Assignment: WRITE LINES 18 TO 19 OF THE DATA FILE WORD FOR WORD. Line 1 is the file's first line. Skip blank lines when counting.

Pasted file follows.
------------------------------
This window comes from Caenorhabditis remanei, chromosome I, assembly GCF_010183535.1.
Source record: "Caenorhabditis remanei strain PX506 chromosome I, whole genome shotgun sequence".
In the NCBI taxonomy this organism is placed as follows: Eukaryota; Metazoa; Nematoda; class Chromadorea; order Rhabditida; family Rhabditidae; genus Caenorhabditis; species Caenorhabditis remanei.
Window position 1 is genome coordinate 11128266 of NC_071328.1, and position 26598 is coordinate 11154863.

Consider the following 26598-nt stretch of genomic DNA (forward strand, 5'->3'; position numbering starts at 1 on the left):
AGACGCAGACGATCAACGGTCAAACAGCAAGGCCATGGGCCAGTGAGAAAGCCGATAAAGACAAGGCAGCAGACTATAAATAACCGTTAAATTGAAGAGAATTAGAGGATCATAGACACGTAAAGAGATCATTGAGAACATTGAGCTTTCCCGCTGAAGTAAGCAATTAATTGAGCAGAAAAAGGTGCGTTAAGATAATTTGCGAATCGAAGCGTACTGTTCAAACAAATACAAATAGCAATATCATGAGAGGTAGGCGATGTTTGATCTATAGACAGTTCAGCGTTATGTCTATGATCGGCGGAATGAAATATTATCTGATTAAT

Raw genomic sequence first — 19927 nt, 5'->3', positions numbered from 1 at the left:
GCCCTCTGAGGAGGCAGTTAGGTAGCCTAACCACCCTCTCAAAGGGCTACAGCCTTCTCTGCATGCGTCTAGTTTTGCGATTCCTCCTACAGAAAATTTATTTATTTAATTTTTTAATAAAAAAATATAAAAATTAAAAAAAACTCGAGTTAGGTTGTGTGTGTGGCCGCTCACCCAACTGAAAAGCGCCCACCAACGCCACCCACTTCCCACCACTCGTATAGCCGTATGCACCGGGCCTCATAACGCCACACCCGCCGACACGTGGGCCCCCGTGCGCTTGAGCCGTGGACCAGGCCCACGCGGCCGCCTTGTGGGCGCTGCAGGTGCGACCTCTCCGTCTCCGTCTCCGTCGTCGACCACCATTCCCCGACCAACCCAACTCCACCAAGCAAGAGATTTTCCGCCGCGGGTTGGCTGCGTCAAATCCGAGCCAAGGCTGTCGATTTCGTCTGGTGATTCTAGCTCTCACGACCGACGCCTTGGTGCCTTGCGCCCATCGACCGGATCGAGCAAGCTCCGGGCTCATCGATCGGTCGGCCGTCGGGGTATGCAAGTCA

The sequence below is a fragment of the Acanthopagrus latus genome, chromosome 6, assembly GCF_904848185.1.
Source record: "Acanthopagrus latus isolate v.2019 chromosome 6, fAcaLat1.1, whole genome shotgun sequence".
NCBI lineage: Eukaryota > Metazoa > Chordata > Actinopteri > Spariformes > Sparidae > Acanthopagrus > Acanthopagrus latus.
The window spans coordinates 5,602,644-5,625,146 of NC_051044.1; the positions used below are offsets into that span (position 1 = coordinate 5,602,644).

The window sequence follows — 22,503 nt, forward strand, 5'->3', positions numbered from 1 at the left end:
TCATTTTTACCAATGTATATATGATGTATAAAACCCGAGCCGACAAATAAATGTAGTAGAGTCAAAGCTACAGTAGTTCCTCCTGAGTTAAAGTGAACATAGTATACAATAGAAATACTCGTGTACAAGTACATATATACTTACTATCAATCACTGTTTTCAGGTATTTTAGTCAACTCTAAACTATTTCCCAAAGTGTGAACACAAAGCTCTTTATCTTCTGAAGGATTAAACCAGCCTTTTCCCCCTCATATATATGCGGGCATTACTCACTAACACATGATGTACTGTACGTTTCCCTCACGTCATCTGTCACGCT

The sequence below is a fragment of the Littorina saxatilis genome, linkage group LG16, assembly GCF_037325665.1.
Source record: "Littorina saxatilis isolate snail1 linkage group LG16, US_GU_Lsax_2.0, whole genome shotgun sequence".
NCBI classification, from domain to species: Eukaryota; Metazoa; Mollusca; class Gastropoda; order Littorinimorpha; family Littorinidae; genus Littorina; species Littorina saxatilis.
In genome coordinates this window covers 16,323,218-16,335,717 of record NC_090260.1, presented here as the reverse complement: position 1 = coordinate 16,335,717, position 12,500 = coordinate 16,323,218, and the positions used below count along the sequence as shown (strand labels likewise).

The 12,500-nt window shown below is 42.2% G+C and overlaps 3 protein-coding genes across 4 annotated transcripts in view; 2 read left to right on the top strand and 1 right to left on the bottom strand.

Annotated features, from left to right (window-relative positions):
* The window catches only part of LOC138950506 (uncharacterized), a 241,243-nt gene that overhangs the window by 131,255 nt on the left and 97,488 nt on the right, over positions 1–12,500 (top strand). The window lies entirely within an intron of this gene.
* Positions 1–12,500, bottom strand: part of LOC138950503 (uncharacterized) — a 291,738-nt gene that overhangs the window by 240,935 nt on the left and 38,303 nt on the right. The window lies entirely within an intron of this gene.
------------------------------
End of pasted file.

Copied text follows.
In genome coordinates this window covers 16,323,218-16,335,717 of record NC_090260.1, presented here as the reverse complement: position 1 = coordinate 16,335,717, position 12,500 = coordinate 16,323,218, and the positions used below count along the sequence as shown (strand labels likewise).

The 12,500-nt window shown below is 42.2% G+C and overlaps 3 protein-coding genes across 4 annotated transcripts in view; 2 read left to right on the top strand and 1 right to left on the bottom strand.